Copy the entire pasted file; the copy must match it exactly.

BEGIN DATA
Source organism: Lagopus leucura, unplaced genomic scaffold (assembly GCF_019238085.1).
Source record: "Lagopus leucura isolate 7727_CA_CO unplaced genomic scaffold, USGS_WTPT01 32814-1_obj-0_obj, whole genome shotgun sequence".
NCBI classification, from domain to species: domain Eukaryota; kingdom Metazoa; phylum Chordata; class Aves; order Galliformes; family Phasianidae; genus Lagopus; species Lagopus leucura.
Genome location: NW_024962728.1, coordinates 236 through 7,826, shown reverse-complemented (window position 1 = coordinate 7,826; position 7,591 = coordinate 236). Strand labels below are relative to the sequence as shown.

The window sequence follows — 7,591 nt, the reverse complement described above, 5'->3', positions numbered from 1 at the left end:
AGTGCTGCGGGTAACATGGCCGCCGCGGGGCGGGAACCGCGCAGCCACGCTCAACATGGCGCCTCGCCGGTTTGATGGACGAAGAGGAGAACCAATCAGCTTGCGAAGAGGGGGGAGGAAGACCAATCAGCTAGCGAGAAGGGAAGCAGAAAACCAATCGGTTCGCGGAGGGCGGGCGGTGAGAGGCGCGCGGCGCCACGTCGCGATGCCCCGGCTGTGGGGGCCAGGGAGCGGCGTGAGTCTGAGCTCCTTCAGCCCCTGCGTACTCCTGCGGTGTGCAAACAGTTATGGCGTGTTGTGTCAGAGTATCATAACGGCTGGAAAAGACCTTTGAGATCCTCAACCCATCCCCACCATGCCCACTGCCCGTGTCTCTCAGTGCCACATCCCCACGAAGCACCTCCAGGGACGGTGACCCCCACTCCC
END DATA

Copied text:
Source organism: Lagopus leucura, unplaced genomic scaffold (assembly GCF_019238085.1).
Source record: "Lagopus leucura isolate 7727_CA_CO unplaced genomic scaffold, USGS_WTPT01 32814-1_obj-0_obj, whole genome shotgun sequence".
NCBI classification, from domain to species: domain Eukaryota; kingdom Metazoa; phylum Chordata; class Aves; order Galliformes; family Phasianidae; genus Lagopus; species Lagopus leucura.
Genome location: NW_024962728.1, coordinates 236 through 7,826, shown reverse-complemented (window position 1 = coordinate 7,826; position 7,591 = coordinate 236). Strand labels below are relative to the sequence as shown.

The window sequence follows — 7,591 nt, the reverse complement described above, 5'->3', positions numbered from 1 at the left end:
AGTGCTGCGGGTAACATGGCCGCCGCGGGGCGGGAACCGCGCAGCCACGCTCAACATGGCGCCTCGCCGGTTTGATGGACGAAGAGGAGAACCAATCAGCTTGCGAAGAGGGGGGAGGAAGACCAATCAGCTAGCGAGAAGGGAAGCAGAAAACCAATCGGTTCGCGGAGGGCGGGCGGTGAGAGGCGCGCGGCGCCACGTCGCGATGCCCCGGCTGTGGGGGCCAGGGAGCGGCGTGAGTCTGAGCTCCTTCAGCCCCTGCGTACTCCTGCGGTGTGCAAACAGTTATGGCGTGTTGTGTCAGAGTATCATAACGGCTGGAAAAGACCTTTGAGATCCTCAACCCATCCCCACCATGCCCACTGCCCGTGTCTCTCAGTGCCACATCCCCACGAAGCACCTCCAGGGACGGTGACCCCCACTCCC